As the Conservative party leadership contest reaches its final rounds, it has become clear that MPs Theresa May and Andrea Leadsom will be contesting against each other.
Whilst the contest is regulated to ensure that it eliminates other candidates to produce a final of just two, the characters which have been left at the end of this process are politically significant.
Whereas all of the candidates in the 2005 Conservative leadership contest were male, 40% of the contenders in this year’s contest were female – and the final two left in the contest are those two female contenders. Whichever way the contest now precedes, this nation’s next Prime Minister will also be this nation’s second female Prime Minister, and the second female leader that the Conservative Party has enabled to become Prime Minister.
This is politically significant not just in that it shows a Conservative party embracing the equality agenda, but also because it demonstrates the Conservative Party producing Britain’s second state-school-educated female Prime Minister without any all-female shortlists, but based on pure merit and hard-work.
This is undoubtedly to the credit of both the United Kingdom, and the Conservative Party, and underlines the philosophy that equality is much more than a transcendental concept; it is something that we can aspire to achieve through our acts, and deeds.
The choice which now confronts those with the responsibility of making one of those candidates the Conservative party’s next leader, and subsequently, this nation’s next Prime Minister, will now have an enormous decision to make; fortunately, there are a few critical pointers which can help to inform that decision.
One of the core narratives which underpinned David Cameron’s tenure as Prime Minister was his emphasis on redefining conservativism through focusing on a One Nation, compassionate approach to governance. Through schemes such as the Pupil Premium initiative for disadvantaged schoolchildren, and legislating social reforms, such as the Same-Sex Marriage Act, Cameron embraced a genuine agenda of social justice. The challenge for the next Conservative party leader will be to continue reforming the party to reflect the true nature of diversity that constitutes wider society beyond Westminster, whilst building a united party that can continue to win elections.
Already Andrea Leadsman has expressed her regret at belonging to a party which has passed laws on social issues, such as LGBT+ rights, describing the Same-Sex Marriage as going against the Christian nature of marriage. Unless Leadsom is able to radically change her narrative, this can potentially undermine the one nation approach to governance that political actors such as David Cameron have worked to achieve for over a decade.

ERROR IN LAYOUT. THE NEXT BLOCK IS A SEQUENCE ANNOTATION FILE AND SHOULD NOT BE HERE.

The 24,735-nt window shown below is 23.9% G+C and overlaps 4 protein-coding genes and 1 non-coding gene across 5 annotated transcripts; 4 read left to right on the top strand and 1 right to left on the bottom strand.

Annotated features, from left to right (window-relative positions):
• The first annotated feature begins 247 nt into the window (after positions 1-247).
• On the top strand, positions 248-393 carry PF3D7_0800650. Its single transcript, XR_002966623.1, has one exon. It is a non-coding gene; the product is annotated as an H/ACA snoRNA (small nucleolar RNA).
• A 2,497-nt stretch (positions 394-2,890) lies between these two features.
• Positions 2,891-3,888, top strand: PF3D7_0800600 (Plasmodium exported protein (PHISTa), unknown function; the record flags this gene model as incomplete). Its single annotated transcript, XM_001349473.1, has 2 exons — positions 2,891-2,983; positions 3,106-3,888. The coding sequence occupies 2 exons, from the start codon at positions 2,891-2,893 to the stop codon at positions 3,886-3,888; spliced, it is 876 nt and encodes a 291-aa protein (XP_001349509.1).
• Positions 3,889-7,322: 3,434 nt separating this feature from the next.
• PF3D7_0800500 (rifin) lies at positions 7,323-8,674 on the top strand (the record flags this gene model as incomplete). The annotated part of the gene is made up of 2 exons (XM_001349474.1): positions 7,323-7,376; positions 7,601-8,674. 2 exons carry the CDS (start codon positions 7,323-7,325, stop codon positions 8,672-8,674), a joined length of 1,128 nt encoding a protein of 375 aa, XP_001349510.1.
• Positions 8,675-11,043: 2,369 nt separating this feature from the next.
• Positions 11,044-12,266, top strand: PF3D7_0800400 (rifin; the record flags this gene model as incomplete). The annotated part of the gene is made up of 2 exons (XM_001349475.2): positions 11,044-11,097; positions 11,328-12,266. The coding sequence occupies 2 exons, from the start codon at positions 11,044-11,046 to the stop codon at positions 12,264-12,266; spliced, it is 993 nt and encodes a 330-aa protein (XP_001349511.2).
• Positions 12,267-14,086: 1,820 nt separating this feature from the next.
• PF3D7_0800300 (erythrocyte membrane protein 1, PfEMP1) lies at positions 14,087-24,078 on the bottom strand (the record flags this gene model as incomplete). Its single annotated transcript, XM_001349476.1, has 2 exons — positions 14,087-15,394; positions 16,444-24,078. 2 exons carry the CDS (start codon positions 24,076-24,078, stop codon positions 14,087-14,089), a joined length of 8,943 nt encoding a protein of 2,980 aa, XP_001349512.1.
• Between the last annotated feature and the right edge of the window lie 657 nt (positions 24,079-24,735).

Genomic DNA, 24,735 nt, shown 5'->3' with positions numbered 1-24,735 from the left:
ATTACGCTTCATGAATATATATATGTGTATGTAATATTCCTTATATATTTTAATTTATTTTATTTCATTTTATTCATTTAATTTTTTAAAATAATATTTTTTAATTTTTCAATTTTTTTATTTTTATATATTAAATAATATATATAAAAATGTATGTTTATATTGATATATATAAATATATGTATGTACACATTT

On the other hand, Theresa May’s interventionist approach as Home Secretary has caused fears amongst libertarians regarding which side of the surveillance state versus laissez-faire the government will land on.
Both of these are crucial political issues within domestic politics, but have been sidelined by the central issue which is at stake here; Europe, and the European Union. After all, it was arguably David Cameron’s inability to persuade the British electorate to vote to stay in the EU that led to his resignation speech. Although Leadsom and May both campaigned on different sides of the debate, Leadsom was arguably the more vocal of the both, appearing at the Wembley Stadium debate – the largest of such political debates in recent political history. In contrast, May’s advocation of remain was more subtle, perhaps in anticipation of what was to come. Indeed, her stance that ‘Brexit means Brexit’ has the potential to appease Conservative Eurosceptics whilst reassuring Conservative remainers that she would adopt a collaborative approach to ensure the best outcomes for all.
Due to this, the EU will invariably be lodged at the back of the Conservative Party’s electorate when they come to vote for their next leader. Whilst they may be tempted to vote for Leadsom as the clear anti-EU candidate who will diligently focus on Britain’s exit as the top priority on her political agenda, a gentle reminder that this vote is for Britain’s next Prime Minister, not simply it’s Brexit negotiator, will do a world of good.
Whilst the European Union issue penetrates a wide-range of issues from economic development to social integration, a One Nation approach is also needed to promote an appreciation of the unique place of a multi-cultural, multi-faith, and multi-ethnic liberal democracy such as Britain has in the world.